This is a classic (very old).
If you've seen it, please don't post the answer.
An irrational number raised to an irrational power is always irrational.
Prove it or provide a counterexample.
The "classic" solution goes like this:
Theorem: .$\displaystyle (\text{irrational})^{\text{irrational}}$ can be rational.
Proof
$\displaystyle \text{Consider }a \:=\:\sqrt{2}^{\sqrt{2}}$
There are only two possibilities:
. . (1) $\displaystyle a$ is rational.
. . (2) $\displaystyle a$ is irrational.
If (1) $\displaystyle a$ is rational, the theroem is verified.
If (2) $\displaystyle a$ is irrational, consider: .$\displaystyle a^{\sqrt{2}}$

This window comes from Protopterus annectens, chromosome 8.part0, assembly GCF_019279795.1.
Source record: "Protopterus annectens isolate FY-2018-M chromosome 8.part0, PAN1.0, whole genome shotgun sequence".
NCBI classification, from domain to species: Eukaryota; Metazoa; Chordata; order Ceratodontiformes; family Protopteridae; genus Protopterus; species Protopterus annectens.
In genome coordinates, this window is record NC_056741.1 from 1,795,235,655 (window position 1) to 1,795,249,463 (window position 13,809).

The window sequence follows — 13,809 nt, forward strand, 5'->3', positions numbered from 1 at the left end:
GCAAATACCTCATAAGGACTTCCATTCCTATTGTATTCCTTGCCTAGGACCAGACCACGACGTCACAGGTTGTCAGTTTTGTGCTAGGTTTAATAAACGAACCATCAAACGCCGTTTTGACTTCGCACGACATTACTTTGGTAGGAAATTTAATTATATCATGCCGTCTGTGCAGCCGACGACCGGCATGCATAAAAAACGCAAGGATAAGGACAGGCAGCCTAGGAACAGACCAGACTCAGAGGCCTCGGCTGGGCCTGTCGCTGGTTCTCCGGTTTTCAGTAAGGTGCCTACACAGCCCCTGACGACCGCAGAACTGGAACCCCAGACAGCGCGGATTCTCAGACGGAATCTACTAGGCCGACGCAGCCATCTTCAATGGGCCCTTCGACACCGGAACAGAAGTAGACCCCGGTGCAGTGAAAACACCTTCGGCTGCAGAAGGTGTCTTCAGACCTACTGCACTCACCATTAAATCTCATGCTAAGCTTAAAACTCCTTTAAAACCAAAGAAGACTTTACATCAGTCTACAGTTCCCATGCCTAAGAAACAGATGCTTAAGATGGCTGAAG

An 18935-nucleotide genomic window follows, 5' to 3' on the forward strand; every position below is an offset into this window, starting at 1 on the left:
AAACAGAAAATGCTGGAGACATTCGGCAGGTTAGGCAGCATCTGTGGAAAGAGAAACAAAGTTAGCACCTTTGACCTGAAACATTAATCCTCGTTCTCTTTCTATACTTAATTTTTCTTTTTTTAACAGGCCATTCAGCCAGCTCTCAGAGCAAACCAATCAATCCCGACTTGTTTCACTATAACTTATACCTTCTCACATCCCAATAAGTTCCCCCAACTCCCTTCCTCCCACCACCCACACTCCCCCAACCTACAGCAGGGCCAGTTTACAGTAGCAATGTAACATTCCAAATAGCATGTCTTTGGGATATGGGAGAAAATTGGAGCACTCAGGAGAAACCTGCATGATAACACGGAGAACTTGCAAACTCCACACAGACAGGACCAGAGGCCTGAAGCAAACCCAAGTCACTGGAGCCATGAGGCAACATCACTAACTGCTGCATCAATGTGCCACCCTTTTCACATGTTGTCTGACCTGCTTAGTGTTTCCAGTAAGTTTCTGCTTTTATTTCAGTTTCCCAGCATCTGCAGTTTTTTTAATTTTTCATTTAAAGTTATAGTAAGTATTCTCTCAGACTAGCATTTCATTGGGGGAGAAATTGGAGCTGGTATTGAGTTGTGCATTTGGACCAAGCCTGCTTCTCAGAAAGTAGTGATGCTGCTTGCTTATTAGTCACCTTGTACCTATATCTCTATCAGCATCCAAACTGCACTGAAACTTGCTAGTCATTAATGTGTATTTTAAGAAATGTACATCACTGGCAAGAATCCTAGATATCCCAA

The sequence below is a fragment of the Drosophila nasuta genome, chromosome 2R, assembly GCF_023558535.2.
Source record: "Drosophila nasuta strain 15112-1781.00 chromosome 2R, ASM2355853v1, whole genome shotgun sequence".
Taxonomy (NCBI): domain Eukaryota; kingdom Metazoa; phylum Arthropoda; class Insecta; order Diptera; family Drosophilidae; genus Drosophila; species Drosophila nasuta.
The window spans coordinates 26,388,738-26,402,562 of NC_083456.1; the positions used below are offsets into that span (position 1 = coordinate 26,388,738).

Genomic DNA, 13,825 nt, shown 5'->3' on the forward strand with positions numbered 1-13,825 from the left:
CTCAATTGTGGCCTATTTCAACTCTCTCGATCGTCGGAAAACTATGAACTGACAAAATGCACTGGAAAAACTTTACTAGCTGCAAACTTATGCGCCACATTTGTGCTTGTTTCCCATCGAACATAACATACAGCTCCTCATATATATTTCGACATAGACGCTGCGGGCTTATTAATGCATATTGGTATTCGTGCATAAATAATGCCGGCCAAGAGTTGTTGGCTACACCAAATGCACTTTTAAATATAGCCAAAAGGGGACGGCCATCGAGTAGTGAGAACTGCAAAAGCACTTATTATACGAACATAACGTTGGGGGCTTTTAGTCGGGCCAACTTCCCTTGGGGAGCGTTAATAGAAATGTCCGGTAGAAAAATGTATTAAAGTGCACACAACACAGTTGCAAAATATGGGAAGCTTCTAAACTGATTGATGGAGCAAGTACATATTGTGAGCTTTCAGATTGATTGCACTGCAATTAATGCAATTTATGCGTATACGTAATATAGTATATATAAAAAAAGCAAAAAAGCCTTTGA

. . an irrational number raised to an irrational power.
Then we have: .$\displaystyle a^{\sqrt{2}} \:=\:\left(\sqrt{2}^{\sqrt{2}}\right)^{\sqrt{2}} \:=\:\left(\sqrt{2}\right)^2\:=\:2$ . . . a rational number.
Either way, an irrational raised to an irrational power can be rational.
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I've always found this proof amusing.
Note that we still don't know if$\displaystyle \sqrt{2}^{\sqrt{2}}$ is rational or irrational
. . but it doesn't matter . . .